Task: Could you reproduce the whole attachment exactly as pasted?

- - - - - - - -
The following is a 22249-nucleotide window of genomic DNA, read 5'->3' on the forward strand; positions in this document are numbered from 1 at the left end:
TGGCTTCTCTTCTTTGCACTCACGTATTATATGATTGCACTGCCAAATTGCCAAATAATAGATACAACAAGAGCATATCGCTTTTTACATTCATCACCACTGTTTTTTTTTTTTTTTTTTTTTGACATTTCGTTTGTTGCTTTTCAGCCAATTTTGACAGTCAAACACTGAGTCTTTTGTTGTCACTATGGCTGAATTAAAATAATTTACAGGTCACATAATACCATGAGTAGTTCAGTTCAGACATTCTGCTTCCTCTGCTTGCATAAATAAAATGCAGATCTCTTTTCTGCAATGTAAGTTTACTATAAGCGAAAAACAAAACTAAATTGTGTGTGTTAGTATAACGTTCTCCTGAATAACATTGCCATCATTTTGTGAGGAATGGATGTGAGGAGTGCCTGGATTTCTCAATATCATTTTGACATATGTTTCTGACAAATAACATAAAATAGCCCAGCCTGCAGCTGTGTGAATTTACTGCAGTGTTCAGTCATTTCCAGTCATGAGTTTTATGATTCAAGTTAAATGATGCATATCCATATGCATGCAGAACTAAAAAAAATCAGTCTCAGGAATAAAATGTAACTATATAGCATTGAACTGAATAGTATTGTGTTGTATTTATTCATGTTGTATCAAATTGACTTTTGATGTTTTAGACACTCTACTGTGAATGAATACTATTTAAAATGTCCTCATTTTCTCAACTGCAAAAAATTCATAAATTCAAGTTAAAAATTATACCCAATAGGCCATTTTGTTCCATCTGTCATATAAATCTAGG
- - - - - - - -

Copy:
The following is a 22249-nucleotide window of genomic DNA, read 5'->3' on the forward strand; positions in this document are numbered from 1 at the left end:
TGGCTTCTCTTCTTTGCACTCACGTATTATATGATTGCACTGCCAAATTGCCAAATAATAGATACAACAAGAGCATATCGCTTTTTACATTCATCACCACTGTTTTTTTTTTTTTTTTTTTTTGACATTTCGTTTGTTGCTTTTCAGCCAATTTTGACAGTCAAACACTGAGTCTTTTGTTGTCACTATGGCTGAATTAAAATAATTTACAGGTCACATAATACCATGAGTAGTTCAGTTCAGACATTCTGCTTCCTCTGCTTGCATAAATAAAATGCAGATCTCTTTTCTGCAATGTAAGTTTACTATAAGCGAAAAACAAAACTAAATTGTGTGTGTTAGTATAACGTTCTCCTGAATAACATTGCCATCATTTTGTGAGGAATGGATGTGAGGAGTGCCTGGATTTCTCAATATCATTTTGACATATGTTTCTGACAAATAACATAAAATAGCCCAGCCTGCAGCTGTGTGAATTTACTGCAGTGTTCAGTCATTTCCAGTCATGAGTTTTATGATTCAAGTTAAATGATGCATATCCATATGCATGCAGAACTAAAAAAAATCAGTCTCAGGAATAAAATGTAACTATATAGCATTGAACTGAATAGTATTGTGTTGTATTTATTCATGTTGTATCAAATTGACTTTTGATGTTTTAGACACTCTACTGTGAATGAATACTATTTAAAATGTCCTCATTTTCTCAACTGCAAAAAATTCATAAATTCAAGTTAAAAATTATACCCAATAGGCCATTTTGTTCCATCTGTCATATAAATCTAGG